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Land Grants

The Abiquiú Genízaro Grant

The Abiquiú genízaro grant is the only grant made exclusively to genízaro Indians, that is Plains Indians and Navajos who were captured and sold to Spaniards mainly for use as household servants. In the early 1700s, the Abiquiú area was populated primarily by Spaniards who received small land grants where they settled, until raids by bands of Utes and Comanches eventually caused the temporary abandonment of Abiquiú in 1747. This left a large hole in the defenses of the more. It populated Santa Fe and Santa Cruz de la Cañada areas, so when Viceroy Revilla Gigedo learned of the abandonment he ordered in 1750 that Abiquiú be resettled. This resulted in two land grants, one in 1751 made to seven Spanish heads of families and thirteen genízaros, the other this genízaro grant made in 1754 by Governor Tomás Vélez Cachupín. The viceroy appointed fray Felix José Ordoñes y Machado as priest and doctrinal teacher (doctrinero) to the genízaro pueblo.

In the grant documents Governor Vélez Cachupín referred to Viceroy Revilla Gigedo's order that Abiquiú be resettled together with the opinions/orders of the fiscal and the auditor general of war in Mexico City. The fiscal specified that the genízaros be given sufficient lands in accordance with Book 6, title 3, law 8 of the Recopilacion de Leyes de los Reynos de Las Indias which provides that the Indians have an ejido one league long. Governor Vélez Cachupín went to the site of the new pueblo, to be called Santo Tomás Apostol de Abiquiú, with Father Ordoñes who was under the jurisdiction of the prelate and Vice Custos of New Mexico, fray Tomás Murciano de la Cruz.

Governor Vélez Cachupín, examined the area and found it to be endowed with rich lands of fine quality, an abundance of water, pasture lands and woodlands. With the assistance of Alcalde Juan José Lovato, the measurement of the grant was made as follows: approximately half a league, 2,500 varas, to the north, east, and west, and 5,000 varas to the south. This was said to be agricultural land under irrigation. In addition, the ejido to the south as measured as follows: north, the pueblo boundary; south, the road that goes to the Navajo; east, the arroyo that descends along the edge of the pueblo; west the height of the Rio de los Frijoles. Governor Vélez Cachupín noted that toward the west boundary, the high, ground of the Rio de los Frijoles, the pastures were of excellent quality because of the superabundance of grama grass. Later a copy was made of the grant at the request of los principales of the Pueblo as ordered by Governor Mendinueta.

The measurement of the Abiquiú grant was similar to that of the Sandia grant, the only original grant made to the Pueblo Indians (all other grants to the Pueblo Indians were Cruzate grants), later determined to be forged but legitimate in that they granted the Pueblos the four square leagues (17, 712 acres) to which they were entitled.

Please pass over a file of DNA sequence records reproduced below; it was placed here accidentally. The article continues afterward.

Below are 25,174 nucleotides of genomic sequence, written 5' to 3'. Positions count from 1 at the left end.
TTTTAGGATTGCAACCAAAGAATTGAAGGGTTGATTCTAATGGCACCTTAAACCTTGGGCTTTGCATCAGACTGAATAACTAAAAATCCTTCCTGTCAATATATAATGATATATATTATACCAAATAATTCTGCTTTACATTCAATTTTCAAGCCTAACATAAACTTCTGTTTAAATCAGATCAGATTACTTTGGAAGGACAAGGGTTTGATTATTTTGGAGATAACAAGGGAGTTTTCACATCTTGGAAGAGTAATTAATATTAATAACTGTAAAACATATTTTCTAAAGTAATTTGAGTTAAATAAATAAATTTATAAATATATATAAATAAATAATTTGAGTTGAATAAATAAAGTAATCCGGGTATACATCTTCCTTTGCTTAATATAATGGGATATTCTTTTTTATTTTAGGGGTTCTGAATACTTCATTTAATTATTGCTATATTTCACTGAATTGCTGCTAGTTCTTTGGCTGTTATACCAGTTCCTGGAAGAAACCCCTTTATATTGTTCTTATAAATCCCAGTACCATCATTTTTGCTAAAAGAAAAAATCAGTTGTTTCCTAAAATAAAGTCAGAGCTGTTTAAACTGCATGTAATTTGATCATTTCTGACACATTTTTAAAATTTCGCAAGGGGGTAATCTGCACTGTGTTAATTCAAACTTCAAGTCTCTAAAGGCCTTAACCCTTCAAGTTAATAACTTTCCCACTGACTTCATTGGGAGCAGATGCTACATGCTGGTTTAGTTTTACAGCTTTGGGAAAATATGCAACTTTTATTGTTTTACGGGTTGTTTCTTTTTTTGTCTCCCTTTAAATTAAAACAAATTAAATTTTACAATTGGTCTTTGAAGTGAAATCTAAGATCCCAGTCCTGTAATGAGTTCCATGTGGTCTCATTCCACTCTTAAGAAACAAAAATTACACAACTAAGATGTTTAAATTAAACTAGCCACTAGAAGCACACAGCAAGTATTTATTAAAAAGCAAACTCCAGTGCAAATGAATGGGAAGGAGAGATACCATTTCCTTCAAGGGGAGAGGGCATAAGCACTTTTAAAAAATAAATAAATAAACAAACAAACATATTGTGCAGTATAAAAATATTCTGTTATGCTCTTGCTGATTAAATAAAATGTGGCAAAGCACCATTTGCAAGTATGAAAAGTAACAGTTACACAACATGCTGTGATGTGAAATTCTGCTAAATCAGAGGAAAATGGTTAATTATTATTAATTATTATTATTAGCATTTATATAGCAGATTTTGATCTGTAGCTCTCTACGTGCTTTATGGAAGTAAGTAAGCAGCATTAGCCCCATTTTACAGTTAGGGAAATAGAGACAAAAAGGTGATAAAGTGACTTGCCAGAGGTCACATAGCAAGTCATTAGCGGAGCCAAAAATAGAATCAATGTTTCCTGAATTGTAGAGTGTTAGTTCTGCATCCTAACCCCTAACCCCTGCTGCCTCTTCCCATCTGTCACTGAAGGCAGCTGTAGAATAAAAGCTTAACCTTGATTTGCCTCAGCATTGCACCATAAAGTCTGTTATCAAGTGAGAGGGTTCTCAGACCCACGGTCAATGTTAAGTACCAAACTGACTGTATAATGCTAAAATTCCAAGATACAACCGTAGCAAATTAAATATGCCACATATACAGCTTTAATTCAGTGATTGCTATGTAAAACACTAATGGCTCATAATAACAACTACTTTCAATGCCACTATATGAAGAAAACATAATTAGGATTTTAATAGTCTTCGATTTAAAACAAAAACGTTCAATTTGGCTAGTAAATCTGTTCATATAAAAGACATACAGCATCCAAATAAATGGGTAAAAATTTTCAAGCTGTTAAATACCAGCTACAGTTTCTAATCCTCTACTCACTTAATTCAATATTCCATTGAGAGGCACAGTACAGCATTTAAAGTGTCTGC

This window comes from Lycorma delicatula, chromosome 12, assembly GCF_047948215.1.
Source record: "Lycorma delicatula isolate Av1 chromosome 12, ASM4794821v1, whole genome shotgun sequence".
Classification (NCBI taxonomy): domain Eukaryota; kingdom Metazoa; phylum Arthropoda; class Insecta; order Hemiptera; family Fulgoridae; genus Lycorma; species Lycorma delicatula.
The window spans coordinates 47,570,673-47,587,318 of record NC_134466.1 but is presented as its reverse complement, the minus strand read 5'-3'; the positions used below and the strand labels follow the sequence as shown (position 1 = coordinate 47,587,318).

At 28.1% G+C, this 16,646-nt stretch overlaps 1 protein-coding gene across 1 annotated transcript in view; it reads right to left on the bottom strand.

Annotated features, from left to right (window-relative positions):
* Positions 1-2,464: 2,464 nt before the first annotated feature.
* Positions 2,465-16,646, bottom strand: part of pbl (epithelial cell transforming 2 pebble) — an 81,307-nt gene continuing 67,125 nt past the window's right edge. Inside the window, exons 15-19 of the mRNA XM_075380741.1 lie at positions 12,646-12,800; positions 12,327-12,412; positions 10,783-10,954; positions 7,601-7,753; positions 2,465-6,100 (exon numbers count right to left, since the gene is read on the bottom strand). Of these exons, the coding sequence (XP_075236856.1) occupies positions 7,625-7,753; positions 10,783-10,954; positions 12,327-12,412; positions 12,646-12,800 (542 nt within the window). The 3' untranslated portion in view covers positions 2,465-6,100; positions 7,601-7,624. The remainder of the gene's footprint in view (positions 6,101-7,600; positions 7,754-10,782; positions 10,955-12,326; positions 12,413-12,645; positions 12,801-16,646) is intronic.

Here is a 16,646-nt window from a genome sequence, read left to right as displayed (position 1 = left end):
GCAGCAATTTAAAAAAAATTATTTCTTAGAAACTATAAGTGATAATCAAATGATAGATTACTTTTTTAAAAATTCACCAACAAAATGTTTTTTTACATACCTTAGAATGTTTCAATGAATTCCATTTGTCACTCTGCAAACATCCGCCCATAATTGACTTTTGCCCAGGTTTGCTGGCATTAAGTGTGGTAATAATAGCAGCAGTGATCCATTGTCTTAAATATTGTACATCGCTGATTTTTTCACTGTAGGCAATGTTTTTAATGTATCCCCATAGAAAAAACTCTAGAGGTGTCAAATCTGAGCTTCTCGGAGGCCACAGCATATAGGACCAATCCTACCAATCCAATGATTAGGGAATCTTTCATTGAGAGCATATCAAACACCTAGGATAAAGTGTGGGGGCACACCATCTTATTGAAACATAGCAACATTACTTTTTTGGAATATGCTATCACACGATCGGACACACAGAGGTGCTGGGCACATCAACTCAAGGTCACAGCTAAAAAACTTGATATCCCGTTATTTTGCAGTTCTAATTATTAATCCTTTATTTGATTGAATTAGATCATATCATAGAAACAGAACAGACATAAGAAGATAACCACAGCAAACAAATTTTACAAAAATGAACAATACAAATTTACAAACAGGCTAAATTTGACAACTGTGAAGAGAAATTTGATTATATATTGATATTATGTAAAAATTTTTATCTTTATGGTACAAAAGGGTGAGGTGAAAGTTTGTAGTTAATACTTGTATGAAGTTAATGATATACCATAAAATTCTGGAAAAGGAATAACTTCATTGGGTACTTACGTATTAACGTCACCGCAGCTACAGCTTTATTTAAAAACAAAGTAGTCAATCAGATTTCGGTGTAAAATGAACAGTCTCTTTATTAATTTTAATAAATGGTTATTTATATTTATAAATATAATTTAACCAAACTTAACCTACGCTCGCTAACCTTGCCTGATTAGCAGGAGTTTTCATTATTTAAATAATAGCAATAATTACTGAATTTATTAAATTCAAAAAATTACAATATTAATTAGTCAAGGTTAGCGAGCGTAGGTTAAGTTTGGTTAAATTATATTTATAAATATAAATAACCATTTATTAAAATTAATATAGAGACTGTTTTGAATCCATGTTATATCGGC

Governor Vélez Cachupín later mentioned the fact that he had placed sixty families in possession of the Abiquiú grant in a document concerning a witchcraft trial at Abiquiú in 1764, but by 1776 when Father Dominquez made his visitation there were only forty-six families of 136 persons at the pueblo. The pueblo had been abandoned just prior to 1770 when Governor Pedro Fermín del Mendinueta ( 1767 -1778) , ordered that Abiquiú Pueblo again be resettled.

By the early 1800s Indian raids were less of a threat to Abiquiú Pueblo than sales by individual Indians of Abiquiú land. Several times the pueblo as a whole sought to set aside such sales and received favorable rulings in 1815 from Governor Alberto Maynez (1814-1816), in 1822 from Governor Francisco Xavier Chavez, and in 1824 from Alcalde Francisco Trujillo.

The southern boundary of the Abiquiú genízaro grant was the subject of a long dispute with the Vallecitos de San Antonio, or Vallecitos grant to the south between the 1820s and 1831 when the dispute was finally settled. The primary issue was the location of the road to Navajo[land]. The remaining genízaros at the pueblo almost rioted when an attempt was made to locate the road 5,000 varas south of the center of the pueblo instead of the 10,000 varas called for in the Vélez Cachupín grant. Finally a measurement of approximately 10,000 varas was made south of the center of the pueblo where the road (probably the beginning of the Old Spanish Trail) was found near an old boundary marker (probably the one set by Vélez Cachupín in 1754).

The Abiquiú grant was submitted to the Court of Private Land Claims in 1892 and confirmed in 1894. When surveyed by Deputy Surveyor Sherrand Coleman it was found to contain a little more than 16,500 acres about 1,000 acres short of four square leagues. The claimants protested the location of the northern boundary at the Rio Chama, arguing that the line should be established along the Rio Chama as it flowed in 1754. The Land Claims Court overruled the protest and a patent was finally issued to the Abiquiú Board of Grant Commissioners on 11 November 1909.

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 Abiquiú Genízaro Grant